How PETA Targets A Global Audience

How PETA Uses Publicity Stunts to Spread Their Message

PETA.XXX – Brilliant Move or Insanely Dangerous PR Stunt?

Thank You for Suing Us

NFL Draft Picks Live and Die by Publicity

The Synergy of the Super Bowl

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Guy - Photo by Suhyoon Cho

Guy – Photo by Suhyoon Cho

Reformed journalist. Scribbler of speeches and whatnot. Wrote a thriller that was a finalist for some award.

Google+

3 Comments

Filed under 7 Media Strategy Saturday, Journalism, publicity and scandals, Old Media, which is still Big and Strong

Name recognition is KING; also, famous peoples doing it wrong

The New York Times

For two years or whatever, I blogged three times a week about publicity, speechwriting, public relations and scandals for The New York Times’about.com.  If you are an author, actor, director, politician, professional athlete, rock star, user of social media or otherwise in the public eye, THESE POSTS ARE USEFUL TO YOU. If you live in an ice cave, you can safely ignore all this stuff and go back to tanning that elk hide.

Name recognition is KING

Why Name Recognition is Key in Public Relations: Name recognition 101

How Name Recognition Works: Name recognition 201

Four Ways to Boost Name Recognition: Name Recognition 301

Case studies – You’re doing it WRONG

3 Key Lessons from the Charlie Sheen PR Debacle

Facebook Gets Caught in PR Scandal: A Whisper Campaign vs Google Boomerangs on Facebook

The Gallagher Brothers Go to Court – Against Each Other

Pay No Attention to the Clown Holding a Shaving-Cream Pie

Hacking and Bribery Scandal Destroys The News of the World

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Guy - Photo by Suhyoon Cho

Guy – Photo by Suhyoon Cho

Reformed journalist. Scribbler of speeches and whatnot. Wrote a thriller that was a finalist for some award.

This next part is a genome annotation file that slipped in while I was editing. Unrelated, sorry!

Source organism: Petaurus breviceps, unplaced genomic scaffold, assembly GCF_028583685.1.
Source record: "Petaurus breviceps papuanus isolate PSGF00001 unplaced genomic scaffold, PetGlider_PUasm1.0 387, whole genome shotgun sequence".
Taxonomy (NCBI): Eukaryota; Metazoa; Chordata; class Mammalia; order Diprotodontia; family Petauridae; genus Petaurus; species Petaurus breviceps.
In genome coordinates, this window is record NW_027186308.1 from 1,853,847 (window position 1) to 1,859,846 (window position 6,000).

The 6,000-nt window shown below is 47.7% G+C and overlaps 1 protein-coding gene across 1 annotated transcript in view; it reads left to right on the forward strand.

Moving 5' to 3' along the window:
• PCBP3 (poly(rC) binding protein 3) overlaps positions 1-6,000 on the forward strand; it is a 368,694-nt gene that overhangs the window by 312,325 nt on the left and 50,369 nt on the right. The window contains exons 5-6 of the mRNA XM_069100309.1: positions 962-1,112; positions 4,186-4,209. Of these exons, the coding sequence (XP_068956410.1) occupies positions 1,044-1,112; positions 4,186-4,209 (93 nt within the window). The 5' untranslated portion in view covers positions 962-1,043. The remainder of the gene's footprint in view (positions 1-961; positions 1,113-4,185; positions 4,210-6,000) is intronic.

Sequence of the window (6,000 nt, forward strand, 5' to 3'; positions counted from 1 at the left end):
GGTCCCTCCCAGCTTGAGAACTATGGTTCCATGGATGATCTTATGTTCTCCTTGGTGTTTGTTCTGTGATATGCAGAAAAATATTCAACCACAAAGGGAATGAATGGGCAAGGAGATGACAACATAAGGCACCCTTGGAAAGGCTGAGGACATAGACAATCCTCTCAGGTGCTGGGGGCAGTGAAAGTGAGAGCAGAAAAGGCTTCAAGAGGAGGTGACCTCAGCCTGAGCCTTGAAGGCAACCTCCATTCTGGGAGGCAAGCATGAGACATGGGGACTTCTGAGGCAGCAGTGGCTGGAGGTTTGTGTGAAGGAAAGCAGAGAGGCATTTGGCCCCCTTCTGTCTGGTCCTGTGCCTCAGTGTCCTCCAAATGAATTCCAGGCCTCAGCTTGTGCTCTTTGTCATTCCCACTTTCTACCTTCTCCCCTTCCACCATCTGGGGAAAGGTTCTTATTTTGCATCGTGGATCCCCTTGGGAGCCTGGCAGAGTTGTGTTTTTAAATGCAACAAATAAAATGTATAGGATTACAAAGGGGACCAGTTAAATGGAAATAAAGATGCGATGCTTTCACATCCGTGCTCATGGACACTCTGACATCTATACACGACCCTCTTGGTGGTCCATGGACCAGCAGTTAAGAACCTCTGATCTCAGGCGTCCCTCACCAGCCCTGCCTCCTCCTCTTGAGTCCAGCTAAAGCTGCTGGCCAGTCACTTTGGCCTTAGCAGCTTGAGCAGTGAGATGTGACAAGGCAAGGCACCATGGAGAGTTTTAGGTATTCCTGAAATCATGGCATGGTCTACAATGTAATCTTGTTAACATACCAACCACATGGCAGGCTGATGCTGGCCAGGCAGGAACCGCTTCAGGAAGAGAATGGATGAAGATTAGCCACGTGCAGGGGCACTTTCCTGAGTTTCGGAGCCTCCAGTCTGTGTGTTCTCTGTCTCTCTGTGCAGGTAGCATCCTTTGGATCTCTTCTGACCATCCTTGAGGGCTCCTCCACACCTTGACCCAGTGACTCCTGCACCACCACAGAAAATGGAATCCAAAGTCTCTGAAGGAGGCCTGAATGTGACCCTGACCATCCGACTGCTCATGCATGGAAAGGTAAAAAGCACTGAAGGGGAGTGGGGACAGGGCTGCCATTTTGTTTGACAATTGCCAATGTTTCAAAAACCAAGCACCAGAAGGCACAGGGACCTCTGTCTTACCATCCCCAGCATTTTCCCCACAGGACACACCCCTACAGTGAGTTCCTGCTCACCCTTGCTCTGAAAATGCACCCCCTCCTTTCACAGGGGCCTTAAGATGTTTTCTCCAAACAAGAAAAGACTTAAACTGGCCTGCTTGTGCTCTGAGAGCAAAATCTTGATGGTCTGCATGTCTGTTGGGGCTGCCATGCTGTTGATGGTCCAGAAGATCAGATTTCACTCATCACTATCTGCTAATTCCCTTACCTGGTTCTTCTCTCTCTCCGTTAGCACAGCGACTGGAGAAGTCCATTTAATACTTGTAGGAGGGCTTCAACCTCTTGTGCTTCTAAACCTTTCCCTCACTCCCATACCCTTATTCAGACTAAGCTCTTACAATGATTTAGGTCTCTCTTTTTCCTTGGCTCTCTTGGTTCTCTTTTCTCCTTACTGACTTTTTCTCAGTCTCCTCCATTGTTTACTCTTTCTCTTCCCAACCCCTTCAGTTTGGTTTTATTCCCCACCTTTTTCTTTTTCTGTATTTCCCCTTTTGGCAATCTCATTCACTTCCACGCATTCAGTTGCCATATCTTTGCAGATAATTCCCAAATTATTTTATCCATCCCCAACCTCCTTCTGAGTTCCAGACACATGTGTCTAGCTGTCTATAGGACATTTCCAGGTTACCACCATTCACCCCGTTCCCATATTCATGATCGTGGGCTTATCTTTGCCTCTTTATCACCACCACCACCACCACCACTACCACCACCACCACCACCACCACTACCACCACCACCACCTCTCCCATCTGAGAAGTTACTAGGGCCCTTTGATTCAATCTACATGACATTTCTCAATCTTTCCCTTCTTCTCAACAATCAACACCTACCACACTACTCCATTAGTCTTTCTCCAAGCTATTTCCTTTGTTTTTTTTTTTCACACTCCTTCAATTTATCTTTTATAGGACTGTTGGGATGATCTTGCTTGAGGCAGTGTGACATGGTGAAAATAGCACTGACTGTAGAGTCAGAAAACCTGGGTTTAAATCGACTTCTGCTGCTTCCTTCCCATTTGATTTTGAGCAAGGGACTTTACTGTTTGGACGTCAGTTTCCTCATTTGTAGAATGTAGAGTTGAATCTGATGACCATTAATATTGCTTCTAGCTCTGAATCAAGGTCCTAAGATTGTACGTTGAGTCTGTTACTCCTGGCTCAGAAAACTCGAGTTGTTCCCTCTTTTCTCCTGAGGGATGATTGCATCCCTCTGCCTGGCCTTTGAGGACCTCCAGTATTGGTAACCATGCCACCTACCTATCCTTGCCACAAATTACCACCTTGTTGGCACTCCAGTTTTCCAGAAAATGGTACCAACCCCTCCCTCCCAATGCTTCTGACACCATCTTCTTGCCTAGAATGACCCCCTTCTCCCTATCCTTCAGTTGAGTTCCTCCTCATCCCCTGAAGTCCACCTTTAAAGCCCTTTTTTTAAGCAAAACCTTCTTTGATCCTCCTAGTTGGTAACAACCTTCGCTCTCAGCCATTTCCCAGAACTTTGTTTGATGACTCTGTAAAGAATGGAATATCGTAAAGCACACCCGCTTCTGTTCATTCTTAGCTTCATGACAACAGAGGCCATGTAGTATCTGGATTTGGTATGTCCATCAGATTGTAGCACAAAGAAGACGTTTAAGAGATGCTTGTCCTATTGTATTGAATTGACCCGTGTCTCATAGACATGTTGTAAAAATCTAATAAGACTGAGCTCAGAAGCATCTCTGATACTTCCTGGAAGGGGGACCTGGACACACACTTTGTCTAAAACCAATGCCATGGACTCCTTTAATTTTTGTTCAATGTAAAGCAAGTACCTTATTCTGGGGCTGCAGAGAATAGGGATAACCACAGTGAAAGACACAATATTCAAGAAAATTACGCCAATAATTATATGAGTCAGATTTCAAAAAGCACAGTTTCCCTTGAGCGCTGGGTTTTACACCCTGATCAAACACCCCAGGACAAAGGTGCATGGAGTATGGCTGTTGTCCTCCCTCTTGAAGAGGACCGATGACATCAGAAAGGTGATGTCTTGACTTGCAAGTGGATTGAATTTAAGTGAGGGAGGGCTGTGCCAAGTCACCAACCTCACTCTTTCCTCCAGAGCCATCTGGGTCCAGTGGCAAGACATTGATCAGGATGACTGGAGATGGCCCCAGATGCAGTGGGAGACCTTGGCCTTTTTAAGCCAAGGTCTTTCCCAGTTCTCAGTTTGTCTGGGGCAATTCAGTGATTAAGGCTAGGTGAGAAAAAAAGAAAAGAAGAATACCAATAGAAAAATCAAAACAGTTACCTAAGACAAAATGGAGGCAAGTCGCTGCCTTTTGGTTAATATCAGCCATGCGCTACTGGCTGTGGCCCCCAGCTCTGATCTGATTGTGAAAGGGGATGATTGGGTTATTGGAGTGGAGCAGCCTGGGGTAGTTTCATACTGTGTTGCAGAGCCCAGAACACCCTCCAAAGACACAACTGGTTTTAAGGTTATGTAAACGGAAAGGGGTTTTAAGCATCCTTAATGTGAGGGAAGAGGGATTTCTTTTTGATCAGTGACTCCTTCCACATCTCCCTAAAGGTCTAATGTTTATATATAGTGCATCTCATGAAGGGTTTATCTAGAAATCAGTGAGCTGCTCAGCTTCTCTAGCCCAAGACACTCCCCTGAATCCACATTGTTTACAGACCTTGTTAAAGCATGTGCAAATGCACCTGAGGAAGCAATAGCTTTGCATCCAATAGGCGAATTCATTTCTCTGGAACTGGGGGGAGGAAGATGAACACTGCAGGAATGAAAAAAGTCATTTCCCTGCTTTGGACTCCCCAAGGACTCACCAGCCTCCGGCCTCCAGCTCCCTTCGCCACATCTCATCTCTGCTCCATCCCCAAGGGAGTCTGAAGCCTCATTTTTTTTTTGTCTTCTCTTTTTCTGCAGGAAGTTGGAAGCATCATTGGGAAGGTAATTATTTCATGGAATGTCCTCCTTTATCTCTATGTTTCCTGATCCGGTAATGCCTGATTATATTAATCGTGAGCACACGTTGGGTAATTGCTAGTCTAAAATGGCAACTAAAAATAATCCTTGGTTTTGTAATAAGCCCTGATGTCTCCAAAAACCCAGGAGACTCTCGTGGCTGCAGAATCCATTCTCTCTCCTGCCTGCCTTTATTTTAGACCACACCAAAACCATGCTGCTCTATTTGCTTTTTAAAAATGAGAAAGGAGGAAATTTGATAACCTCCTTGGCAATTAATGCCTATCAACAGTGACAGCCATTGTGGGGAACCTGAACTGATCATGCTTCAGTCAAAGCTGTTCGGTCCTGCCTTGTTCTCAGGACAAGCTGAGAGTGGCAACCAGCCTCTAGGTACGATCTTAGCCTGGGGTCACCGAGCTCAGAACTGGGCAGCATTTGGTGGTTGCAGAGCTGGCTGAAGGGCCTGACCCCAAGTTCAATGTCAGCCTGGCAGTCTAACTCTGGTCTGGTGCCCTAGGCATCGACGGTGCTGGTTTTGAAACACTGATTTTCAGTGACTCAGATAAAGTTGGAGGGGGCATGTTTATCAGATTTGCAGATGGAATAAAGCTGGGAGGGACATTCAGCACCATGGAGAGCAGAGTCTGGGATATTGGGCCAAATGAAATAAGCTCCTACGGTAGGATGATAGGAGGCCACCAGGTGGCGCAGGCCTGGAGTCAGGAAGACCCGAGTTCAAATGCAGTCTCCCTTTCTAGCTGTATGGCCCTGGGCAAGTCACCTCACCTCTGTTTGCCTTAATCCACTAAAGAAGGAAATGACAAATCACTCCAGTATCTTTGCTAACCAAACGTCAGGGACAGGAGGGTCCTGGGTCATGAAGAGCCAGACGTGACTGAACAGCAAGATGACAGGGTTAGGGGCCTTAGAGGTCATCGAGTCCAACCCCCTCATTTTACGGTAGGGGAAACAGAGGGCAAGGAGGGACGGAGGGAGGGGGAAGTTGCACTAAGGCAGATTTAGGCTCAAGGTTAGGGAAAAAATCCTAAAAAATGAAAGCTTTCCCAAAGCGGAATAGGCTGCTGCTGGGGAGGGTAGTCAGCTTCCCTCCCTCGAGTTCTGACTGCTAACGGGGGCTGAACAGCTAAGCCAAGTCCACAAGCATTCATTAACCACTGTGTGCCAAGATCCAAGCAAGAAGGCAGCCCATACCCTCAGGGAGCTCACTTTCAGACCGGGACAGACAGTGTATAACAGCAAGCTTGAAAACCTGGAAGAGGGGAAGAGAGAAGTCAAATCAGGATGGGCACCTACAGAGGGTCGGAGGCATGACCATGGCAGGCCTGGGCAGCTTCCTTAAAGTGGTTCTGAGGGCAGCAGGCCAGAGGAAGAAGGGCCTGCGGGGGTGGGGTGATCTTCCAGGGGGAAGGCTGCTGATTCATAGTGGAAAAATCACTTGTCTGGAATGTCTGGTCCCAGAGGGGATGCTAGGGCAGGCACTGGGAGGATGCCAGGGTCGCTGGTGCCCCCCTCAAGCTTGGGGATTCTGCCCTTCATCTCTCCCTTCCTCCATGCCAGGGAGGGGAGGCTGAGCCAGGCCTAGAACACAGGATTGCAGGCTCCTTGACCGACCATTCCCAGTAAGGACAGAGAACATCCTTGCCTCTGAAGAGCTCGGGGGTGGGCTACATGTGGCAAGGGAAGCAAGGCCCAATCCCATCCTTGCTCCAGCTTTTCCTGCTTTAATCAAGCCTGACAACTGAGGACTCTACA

Google+

5 Comments

Filed under 7 Media Strategy Saturday, Journalism, publicity and scandals, Old Media, which is still Big and Strong

Planning for AMAZING media events

The New York Times

For two years or whatever, I blogged three times a week about publicity, speechwriting, public relations and scandals for The New York Times’about.com.  If you are an author, actor, director, politician, professional athlete, rock star, user of social media or otherwise in the public eye, THESE POSTS ARE USEFUL TO YOU. If you live in an ice cave, you can safely ignore all this stuff and go back to tanning that elk hide.

Planning for AMAZING media events

Organizing Media Events

The Purpose And History of Town Hall Meetings: Thousands Of Years Old, Still Relevant Today

Types Of Town Hall Meetings: They’re Not Just For Politicians – - And There Are New Electronic Options

Setting Up A Town Hall Meeting: Scheduling, Publicizing And Staffing

Following Up After A Town Hall Meeting

How To Organize A Debate: Types Of Debates And Tips For Holding Them

How To Organize A Listening Tour

How To Organize A Media Availability

How To Organize A Panel

How To Organize A Photo Op: Location, Lighting And Action

How To Organize A Speaking Tour: Persuading The Public In Person

How To Organize An Editorial Board Tour: Dialogues And Debates

Rules of the Road – 6 Key Tips for Going on Tour

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Guy - Photo by Suhyoon Cho

Guy – Photo by Suhyoon Cho

Reformed journalist. Scribbler of speeches and whatnot. Wrote a thriller that was a finalist for some award.

Google+

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Filed under 7 Media Strategy Saturday, Journalism, publicity and scandals, Old Media, which is still Big and Strong

Doing battle with rumors, lies and propaganda, which are EVIL

The New York Times

For two years or whatever, I blogged three times a week about publicity, speechwriting, public relations and scandals for The New York Times’about.com.  If you are an author, actor, director, politician, professional athlete, rock star, user of social media or otherwise in the public eye, THESE POSTS ARE USEFUL TO YOU. If you live in an ice cave, you can safely ignore all this stuff and go back to tanning that elk hide.

Doing battle with rumors, lies and propaganda, which are EVIL

Defending Against Rumors, Lies and Propaganda: Defense Against the Dark Arts

How to Fight Rumors, Lies and Propaganda

Why Rumors are So Viral and Damaging

Rumors Can Plant False Memories

Examples of Rumors and Public Relations

How to Fight Rumors

How Lies Work

Fighting Back Against Lies

What is Propaganda, and How Does It Work?

How You Can Defeat Propaganda

British World War 2 posters

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Guy - Photo by Suhyoon Cho

Guy – Photo by Suhyoon Cho

Reformed journalist. Scribbler of speeches and whatnot. Wrote a thriller that was a finalist for some award.

Google+

4 Comments

Filed under 7 Media Strategy Saturday, Journalism, publicity and scandals, Old Media, which is still Big and Strong